Health & Medicine

If Southland clinic doesn't open, developer could be only winner

HealthFirst had planned to raze this building at 496 Southland Drive in Lexington and replace it with a clinic.
HealthFirst had planned to raze this building at 496 Southland Drive in Lexington and replace it with a clinic. Lexington Herald-Leader

If Lexington loses the proposed Southland public health clinic, the biggest potential winner could be developer Ted J. Mims, who already has earned $120,000 as property project manager and could potentially benefit from more than $320,000 in tax-financed studies on the property.

Mims said he owns a 10 percent interest in the property at 496 Southland Drive, or about a $90,200 stake based on the current value assessed for tax purposes. Any prep work that has been done — including architectural work, storm water abatement plans and environmental assessment studies — and paid for with tax dollars by HealthFirst is "of no value" to him, he said Wednesday.

The board of HealthFirst Bluegrass voted last week to give itself 30 days to resolve lingering financial woes or end efforts to build the clinic, which is being funded by an $11.7 million federal grant.

That move raises the questions of whether HealthFirst would have to pay back the federal money it has already spent on the clinic project and what would happen to about $320,000 spent on site prep work.

HealthFirst executive director William North said the federal government allows for prep work to be done before construction begins and, if the project does not proceed, the costs would be covered and would not have to be reimbursed.

Mims, who as project manager is required to prepare monthly reports on the project, said the completed studies on the Southland Drive site are "specific to the project, not specific to the property."

That might be true for some of the work that has been done, but any property owner could benefit from the research on the existing hydrology of the property, which includes classifying the type of soils on the property and the slope of the land, said Ken Cooke, vice president of the Friends of Wolf Run, who has been a community adviser on the project.

Cooke, a supporter of the project, said if the federal government pays for the project reports and the project doesn't go through, the reports would become part of the public record and anyone, including Mims, could request access to them.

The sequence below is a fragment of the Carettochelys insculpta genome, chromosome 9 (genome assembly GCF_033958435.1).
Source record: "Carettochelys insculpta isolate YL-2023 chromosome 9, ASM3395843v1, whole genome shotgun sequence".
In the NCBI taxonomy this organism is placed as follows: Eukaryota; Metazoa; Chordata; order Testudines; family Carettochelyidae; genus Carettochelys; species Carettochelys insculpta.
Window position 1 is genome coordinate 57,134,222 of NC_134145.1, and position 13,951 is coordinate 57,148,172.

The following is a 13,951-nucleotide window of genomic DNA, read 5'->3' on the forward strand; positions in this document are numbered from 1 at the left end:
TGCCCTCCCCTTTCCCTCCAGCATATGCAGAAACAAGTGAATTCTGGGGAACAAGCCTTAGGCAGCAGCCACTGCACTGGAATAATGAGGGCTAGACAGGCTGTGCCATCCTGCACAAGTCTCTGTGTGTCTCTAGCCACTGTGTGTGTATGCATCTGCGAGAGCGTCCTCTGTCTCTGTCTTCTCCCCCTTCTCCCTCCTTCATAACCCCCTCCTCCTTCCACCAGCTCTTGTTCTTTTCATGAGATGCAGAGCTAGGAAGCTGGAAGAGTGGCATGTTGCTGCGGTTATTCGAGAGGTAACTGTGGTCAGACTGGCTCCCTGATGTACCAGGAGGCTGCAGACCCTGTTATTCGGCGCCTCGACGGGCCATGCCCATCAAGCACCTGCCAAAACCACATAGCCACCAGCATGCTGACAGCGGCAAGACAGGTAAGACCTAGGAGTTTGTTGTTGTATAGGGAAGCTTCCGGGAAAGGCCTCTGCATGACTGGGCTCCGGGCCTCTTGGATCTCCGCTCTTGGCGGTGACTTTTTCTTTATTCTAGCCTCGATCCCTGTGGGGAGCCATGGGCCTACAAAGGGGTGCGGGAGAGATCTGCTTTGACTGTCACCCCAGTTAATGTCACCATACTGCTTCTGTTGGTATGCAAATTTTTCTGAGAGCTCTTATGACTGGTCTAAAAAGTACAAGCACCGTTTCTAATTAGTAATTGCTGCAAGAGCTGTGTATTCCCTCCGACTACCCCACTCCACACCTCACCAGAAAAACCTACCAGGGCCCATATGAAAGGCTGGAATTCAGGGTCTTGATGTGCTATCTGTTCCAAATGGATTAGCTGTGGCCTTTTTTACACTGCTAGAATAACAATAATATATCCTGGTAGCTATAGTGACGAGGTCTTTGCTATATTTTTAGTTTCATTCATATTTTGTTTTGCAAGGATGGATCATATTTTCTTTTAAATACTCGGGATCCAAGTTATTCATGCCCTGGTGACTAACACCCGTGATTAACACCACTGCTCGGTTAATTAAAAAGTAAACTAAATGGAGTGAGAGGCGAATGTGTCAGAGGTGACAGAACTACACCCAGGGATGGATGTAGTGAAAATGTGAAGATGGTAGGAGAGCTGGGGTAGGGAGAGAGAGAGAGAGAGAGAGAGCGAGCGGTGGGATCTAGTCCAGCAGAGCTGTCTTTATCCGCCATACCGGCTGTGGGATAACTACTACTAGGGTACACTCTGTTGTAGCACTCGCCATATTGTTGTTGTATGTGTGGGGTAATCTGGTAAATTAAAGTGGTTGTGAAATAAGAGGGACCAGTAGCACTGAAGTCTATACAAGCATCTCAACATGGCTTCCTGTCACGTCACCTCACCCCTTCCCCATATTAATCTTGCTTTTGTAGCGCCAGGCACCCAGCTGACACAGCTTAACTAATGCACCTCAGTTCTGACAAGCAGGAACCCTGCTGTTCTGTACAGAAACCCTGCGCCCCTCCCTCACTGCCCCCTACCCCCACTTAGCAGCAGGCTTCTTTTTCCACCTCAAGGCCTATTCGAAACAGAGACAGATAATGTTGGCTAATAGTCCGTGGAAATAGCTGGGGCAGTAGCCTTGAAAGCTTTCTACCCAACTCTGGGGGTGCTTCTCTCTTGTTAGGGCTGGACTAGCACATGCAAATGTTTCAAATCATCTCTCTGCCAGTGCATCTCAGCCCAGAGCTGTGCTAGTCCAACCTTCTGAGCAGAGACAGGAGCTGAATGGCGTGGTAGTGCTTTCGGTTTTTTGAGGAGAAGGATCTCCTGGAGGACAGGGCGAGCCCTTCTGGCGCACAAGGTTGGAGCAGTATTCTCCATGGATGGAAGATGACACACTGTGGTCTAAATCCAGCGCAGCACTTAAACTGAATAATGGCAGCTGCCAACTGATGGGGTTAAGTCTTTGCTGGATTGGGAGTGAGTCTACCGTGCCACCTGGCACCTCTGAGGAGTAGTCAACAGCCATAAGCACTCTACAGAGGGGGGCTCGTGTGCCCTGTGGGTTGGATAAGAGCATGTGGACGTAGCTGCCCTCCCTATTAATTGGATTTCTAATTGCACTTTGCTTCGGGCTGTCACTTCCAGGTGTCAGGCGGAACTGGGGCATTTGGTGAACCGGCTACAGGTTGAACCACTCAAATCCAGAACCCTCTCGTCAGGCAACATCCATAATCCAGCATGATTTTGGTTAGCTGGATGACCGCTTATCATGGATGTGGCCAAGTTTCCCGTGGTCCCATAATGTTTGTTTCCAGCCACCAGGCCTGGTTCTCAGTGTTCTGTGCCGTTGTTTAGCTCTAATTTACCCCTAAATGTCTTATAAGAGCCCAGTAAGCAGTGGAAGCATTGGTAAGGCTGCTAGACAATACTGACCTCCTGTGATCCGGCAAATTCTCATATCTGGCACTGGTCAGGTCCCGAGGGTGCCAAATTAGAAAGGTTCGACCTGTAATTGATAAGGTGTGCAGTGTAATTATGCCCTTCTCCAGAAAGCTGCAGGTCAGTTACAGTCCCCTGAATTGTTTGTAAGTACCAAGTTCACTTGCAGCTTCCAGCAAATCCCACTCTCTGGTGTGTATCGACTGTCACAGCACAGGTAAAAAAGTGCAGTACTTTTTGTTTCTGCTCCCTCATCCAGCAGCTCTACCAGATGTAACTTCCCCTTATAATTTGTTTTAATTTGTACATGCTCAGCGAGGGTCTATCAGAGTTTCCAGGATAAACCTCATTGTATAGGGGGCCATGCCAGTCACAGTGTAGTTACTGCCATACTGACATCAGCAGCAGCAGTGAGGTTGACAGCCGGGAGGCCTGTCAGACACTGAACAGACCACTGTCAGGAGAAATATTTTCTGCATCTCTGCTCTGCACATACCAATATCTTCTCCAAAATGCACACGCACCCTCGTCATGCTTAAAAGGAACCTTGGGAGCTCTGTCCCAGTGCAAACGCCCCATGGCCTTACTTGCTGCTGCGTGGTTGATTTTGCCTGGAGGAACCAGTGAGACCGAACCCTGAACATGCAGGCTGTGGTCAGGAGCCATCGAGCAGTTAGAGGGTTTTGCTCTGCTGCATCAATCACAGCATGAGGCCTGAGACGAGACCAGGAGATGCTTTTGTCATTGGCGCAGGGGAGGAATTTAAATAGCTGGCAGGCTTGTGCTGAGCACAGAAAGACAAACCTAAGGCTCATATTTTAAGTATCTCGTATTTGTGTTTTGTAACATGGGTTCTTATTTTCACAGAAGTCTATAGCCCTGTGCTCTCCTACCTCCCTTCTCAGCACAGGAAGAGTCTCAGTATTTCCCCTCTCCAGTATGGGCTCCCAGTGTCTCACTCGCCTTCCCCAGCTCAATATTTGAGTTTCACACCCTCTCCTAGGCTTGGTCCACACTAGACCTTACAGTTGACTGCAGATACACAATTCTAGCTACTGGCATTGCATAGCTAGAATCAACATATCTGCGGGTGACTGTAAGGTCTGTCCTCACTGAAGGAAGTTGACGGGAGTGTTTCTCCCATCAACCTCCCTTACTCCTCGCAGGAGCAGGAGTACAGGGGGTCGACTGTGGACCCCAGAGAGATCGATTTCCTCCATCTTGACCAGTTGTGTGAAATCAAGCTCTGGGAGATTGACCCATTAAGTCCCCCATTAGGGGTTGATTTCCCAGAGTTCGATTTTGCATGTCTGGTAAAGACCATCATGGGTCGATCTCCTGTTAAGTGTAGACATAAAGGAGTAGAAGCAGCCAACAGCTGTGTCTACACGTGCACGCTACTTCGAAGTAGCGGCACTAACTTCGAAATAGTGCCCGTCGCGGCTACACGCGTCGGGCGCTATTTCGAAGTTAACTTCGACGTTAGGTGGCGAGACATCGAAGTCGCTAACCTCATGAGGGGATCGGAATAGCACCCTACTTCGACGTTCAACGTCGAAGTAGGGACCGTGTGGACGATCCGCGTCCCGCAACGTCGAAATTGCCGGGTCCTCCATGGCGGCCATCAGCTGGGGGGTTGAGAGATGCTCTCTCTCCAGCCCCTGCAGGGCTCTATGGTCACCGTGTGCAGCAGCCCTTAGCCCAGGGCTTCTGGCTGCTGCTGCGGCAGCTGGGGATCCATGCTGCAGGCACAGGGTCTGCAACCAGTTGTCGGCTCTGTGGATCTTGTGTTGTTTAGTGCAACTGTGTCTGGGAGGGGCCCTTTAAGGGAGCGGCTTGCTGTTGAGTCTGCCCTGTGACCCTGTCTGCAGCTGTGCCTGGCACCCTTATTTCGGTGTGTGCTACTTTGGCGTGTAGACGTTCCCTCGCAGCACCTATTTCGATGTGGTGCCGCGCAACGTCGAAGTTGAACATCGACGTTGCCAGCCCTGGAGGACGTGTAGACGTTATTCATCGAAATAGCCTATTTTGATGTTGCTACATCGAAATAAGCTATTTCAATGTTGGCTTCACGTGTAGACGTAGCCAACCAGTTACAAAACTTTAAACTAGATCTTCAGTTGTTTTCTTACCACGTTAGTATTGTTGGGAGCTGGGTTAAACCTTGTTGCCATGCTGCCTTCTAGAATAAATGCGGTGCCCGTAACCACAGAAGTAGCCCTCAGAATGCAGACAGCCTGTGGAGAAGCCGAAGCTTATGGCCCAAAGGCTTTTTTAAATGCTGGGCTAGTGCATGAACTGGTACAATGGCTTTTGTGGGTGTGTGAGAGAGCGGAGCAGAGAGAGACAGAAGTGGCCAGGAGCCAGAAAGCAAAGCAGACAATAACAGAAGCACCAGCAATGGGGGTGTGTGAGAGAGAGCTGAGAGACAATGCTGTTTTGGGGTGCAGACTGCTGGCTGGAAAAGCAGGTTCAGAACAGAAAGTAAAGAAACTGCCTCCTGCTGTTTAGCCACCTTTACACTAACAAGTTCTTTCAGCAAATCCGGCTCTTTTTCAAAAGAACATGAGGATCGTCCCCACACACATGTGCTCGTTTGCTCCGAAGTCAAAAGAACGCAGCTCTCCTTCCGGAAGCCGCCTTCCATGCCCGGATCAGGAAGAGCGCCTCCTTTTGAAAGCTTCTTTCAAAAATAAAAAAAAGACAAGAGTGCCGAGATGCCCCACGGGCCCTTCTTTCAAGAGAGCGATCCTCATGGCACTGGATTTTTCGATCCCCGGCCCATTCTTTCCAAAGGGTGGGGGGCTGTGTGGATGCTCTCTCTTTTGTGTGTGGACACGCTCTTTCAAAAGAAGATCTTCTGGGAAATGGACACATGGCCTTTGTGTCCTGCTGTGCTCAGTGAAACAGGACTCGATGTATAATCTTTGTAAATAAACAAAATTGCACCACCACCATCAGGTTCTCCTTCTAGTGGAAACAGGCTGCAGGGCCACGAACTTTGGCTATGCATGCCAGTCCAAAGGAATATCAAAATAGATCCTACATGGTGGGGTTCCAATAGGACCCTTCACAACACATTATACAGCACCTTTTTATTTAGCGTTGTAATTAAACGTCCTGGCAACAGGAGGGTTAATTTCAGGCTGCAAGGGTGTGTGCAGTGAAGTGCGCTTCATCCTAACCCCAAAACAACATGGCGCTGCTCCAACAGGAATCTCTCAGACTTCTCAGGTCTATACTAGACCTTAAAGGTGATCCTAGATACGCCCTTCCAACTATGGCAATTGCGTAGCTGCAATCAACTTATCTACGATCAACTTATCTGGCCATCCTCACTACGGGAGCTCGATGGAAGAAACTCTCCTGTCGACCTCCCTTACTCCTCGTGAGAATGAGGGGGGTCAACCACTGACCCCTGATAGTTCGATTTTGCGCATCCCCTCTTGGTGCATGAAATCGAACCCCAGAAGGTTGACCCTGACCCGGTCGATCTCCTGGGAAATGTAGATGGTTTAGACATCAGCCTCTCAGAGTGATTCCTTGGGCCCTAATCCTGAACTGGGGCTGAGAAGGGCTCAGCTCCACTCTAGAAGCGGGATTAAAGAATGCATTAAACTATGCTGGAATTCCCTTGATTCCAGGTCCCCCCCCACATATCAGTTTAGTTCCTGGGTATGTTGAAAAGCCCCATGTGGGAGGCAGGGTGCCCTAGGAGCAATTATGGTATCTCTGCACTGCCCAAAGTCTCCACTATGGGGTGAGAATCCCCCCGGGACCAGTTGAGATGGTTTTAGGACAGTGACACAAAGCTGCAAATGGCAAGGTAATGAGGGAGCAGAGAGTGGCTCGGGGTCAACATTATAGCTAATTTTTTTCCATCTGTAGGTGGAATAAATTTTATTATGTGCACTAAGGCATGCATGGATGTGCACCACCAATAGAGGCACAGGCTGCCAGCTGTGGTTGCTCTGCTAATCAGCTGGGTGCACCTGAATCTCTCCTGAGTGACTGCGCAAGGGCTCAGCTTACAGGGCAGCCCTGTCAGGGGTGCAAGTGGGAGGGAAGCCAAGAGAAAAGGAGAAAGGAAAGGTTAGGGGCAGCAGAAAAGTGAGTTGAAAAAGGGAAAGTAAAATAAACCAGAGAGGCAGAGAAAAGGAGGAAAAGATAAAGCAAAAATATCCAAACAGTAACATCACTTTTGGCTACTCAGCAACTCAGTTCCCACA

According to documents from HealthFirst, EOP Architects of Lexington has completed a design for the two-story, 34,000-square-foot building and have billed HealthFirst $239,000. Strand Associates created a site plan and stormwater plan for $75,400. Cultural Resources Analysts has been paid about $18,500 for historic preservation research.

According to his contract, Mims works 40 hours a week and is paid $15,000 a month. His contract was signed in August 2012, bringing his salary to $120,000 so far. Since March, HealthFirst has paid a monthly lease of $23,000 on the property partially owned by Mims, North said. That fee had been deferred for several months to help the project remain viable, North said.

Mims, operating as the limited liability company 496 Southland, paid $625,000 to buy the building out of foreclosure on May 17, 2012. HealthFirst announced that it would move the clinic there on May 29, 2012. Although no construction has begun, the Southland Drive property is now valued at $902,000, according to property records.

Mims said Greg B. McDonald, a co-owner of Empire Coal, is the majority owner of the property. PMM Southland Investments, for which Mims is a registered agent, also owns a $2.9 million property at 442 Southland Drive.

If the HealthFirst Board ends its efforts to build the clinic, there will be an audit to determine whether HealthFirst spent the money appropriately or whether the government must be repaid, according to Elizabeth Senerchia, a spokeswoman for Health Resources Service, the federal agency overseeing the grant. Any cost deemed inappropriate would have to be paid back, she said. That could include the costs of the site plan and other studies, she said.

North said all HealthFirst actions to date have been reviewed by the federal government, and there has been no indication that there was a problem. He said HealthFirst has a three-year option to buy the property at a set price.

HealthFirst's decision last week emerged after more than a two-year effort to spend federal grant money on a clinic to serve the poor and those without adequate insurance.

In a separate issue, the federal government has given HealthFirst until Sunday to resolve technical issues involving its independence from the Fayette County Board of Health or lose a separate $2.4 million operations grant. Part of the problem has stemmed from rocky communications between the boards of the two groups.

The Board of Health and the HealthFirst board have both called special meetings for Thursday at the Lexington Fayette Health Department at 650 Newtown Pike to deal with that issue. The HealthFirst meeting begins at 5:30 p.m.; the Board of Health meeting, at 6 p.m. The meetings will be held on the same floor but in separate rooms.

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